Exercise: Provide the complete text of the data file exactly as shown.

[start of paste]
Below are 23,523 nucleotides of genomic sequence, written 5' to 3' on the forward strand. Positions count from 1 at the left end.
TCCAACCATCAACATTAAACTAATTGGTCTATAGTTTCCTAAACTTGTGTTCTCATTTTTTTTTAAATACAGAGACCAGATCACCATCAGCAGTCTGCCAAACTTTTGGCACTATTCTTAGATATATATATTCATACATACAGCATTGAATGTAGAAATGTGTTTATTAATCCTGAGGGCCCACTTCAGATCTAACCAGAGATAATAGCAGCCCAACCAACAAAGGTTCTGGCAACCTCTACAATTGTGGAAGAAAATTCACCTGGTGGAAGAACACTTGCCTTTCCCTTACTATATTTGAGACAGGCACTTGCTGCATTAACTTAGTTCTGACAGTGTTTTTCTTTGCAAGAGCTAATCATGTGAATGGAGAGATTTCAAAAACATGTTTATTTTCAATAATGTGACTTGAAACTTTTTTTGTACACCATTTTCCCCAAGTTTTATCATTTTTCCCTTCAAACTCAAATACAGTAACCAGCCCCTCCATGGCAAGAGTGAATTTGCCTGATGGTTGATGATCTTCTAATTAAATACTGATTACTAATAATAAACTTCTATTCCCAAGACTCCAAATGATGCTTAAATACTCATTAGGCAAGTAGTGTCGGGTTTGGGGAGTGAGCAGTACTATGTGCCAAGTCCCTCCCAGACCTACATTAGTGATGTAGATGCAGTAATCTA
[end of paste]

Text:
Below are 23,523 nucleotides of genomic sequence, written 5' to 3' on the forward strand. Positions count from 1 at the left end.
TCCAACCATCAACATTAAACTAATTGGTCTATAGTTTCCTAAACTTGTGTTCTCATTTTTTTTTAAATACAGAGACCAGATCACCATCAGCAGTCTGCCAAACTTTTGGCACTATTCTTAGATATATATATTCATACATACAGCATTGAATGTAGAAATGTGTTTATTAATCCTGAGGGCCCACTTCAGATCTAACCAGAGATAATAGCAGCCCAACCAACAAAGGTTCTGGCAACCTCTACAATTGTGGAAGAAAATTCACCTGGTGGAAGAACACTTGCCTTTCCCTTACTATATTTGAGACAGGCACTTGCTGCATTAACTTAGTTCTGACAGTGTTTTTCTTTGCAAGAGCTAATCATGTGAATGGAGAGATTTCAAAAACATGTTTATTTTCAATAATGTGACTTGAAACTTTTTTTGTACACCATTTTCCCCAAGTTTTATCATTTTTCCCTTCAAACTCAAATACAGTAACCAGCCCCTCCATGGCAAGAGTGAATTTGCCTGATGGTTGATGATCTTCTAATTAAATACTGATTACTAATAATAAACTTCTATTCCCAAGACTCCAAATGATGCTTAAATACTCATTAGGCAAGTAGTGTCGGGTTTGGGGAGTGAGCAGTACTATGTGCCAAGTCCCTCCCAGACCTACATTAGTGATGTAGATGCAGTAATCTA